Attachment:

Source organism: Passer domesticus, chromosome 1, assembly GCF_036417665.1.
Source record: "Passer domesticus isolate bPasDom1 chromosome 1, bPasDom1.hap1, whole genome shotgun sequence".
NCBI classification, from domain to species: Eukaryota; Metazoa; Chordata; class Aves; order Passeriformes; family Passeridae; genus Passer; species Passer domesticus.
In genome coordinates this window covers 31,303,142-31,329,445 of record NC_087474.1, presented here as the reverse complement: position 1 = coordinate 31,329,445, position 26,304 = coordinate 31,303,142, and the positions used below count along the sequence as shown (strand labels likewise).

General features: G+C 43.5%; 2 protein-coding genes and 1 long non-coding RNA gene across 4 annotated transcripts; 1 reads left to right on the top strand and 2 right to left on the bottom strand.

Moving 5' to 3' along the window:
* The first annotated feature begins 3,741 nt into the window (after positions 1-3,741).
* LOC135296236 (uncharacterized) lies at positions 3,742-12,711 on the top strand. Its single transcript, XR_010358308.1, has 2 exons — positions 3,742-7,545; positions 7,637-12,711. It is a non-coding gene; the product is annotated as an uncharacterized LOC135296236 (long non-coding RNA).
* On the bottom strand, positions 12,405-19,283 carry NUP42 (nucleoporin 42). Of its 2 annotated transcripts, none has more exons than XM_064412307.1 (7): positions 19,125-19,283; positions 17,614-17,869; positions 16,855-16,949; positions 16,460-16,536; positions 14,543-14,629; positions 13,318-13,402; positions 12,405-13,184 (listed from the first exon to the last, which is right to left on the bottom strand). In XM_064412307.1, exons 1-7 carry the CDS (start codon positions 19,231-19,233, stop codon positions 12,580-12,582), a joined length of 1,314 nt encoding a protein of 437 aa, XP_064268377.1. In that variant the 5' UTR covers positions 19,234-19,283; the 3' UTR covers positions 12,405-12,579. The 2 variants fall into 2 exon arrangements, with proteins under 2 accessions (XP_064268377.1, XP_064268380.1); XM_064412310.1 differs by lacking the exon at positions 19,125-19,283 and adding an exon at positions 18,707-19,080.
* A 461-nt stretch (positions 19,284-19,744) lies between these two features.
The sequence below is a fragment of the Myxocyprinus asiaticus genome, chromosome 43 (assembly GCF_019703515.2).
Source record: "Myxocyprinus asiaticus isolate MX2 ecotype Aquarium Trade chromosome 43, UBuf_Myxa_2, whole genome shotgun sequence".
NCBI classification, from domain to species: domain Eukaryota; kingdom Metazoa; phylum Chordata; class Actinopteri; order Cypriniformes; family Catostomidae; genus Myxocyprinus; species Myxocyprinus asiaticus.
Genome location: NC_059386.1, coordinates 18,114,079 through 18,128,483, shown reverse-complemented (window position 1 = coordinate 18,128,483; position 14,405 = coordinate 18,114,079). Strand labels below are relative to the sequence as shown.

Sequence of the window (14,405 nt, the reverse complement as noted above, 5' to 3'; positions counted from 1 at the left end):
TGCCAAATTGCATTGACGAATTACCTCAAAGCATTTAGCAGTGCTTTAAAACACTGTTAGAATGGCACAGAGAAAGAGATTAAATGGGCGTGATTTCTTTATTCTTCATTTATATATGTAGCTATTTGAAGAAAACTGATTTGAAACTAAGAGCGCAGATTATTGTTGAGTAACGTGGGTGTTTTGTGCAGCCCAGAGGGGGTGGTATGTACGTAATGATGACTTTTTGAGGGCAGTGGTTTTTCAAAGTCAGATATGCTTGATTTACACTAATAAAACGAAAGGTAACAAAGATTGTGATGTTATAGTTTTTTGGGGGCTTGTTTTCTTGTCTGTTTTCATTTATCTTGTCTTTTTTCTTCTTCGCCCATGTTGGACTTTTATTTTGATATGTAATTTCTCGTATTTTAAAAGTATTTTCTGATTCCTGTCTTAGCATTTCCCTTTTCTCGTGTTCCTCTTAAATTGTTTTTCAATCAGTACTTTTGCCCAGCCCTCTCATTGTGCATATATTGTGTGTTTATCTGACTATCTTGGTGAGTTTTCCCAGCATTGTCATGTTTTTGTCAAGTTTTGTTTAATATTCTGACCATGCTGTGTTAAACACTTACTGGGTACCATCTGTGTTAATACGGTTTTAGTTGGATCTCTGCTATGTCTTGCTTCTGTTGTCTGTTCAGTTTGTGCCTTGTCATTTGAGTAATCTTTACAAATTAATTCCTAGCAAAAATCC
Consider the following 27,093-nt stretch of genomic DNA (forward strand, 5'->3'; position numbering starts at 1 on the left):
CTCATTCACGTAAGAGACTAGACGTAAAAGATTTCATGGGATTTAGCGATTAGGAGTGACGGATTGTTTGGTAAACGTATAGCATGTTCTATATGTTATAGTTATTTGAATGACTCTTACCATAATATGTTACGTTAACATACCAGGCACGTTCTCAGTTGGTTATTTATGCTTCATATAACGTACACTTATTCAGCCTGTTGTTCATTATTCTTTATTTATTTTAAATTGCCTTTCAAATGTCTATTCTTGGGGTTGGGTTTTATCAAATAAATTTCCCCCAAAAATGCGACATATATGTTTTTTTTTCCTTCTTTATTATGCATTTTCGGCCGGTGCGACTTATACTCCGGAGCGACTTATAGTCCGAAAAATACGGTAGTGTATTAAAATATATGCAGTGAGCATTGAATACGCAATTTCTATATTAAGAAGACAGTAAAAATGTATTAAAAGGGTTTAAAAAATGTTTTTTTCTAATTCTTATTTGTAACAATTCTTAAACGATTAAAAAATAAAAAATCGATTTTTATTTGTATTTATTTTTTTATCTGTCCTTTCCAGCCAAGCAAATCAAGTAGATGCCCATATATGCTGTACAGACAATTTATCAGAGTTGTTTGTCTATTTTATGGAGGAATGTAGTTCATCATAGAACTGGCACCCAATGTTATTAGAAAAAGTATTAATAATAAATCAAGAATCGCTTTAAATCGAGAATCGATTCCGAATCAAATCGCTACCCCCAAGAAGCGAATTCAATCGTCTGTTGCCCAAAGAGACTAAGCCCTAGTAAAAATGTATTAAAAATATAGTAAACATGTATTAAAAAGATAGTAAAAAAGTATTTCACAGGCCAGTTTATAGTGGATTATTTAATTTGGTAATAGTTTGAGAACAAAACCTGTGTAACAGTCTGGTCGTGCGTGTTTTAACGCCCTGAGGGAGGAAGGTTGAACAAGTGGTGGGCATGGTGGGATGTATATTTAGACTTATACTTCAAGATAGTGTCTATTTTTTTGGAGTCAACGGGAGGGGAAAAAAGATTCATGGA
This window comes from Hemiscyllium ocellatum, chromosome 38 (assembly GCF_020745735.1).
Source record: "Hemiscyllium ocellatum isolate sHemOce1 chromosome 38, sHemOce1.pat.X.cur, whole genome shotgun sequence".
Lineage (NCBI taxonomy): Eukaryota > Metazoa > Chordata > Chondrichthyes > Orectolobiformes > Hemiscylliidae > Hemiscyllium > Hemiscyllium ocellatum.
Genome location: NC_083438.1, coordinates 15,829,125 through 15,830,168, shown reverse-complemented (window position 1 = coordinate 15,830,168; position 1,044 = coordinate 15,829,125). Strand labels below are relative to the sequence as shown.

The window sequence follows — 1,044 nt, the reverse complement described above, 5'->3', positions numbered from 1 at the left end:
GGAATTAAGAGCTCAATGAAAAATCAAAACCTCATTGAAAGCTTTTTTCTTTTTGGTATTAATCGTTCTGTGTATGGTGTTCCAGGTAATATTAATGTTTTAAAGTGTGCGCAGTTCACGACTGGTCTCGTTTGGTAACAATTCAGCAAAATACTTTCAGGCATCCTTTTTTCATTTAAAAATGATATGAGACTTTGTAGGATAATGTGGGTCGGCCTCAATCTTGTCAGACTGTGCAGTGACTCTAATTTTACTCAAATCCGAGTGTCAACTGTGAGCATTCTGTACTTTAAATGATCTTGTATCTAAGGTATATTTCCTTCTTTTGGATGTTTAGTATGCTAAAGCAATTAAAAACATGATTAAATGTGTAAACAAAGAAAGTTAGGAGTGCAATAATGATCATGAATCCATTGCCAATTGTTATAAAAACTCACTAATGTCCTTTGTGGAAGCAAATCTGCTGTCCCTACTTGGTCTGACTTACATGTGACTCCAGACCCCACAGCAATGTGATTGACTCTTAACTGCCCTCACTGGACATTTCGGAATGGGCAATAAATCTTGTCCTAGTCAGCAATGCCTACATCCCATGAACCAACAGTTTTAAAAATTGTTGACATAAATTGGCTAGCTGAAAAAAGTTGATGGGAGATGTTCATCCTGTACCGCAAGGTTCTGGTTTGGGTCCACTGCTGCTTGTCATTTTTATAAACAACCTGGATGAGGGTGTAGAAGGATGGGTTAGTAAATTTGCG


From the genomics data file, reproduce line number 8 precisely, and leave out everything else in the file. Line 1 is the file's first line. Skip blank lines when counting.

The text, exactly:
* LOC135296236 (uncharacterized) lies at positions 3,742-12,711 on the top strand. Its single transcript, XR_010358308.1, has 2 exons — positions 3,742-7,545; positions 7,637-12,711. It is a non-coding gene; the product is annotated as an uncharacterized LOC135296236 (long non-coding RNA).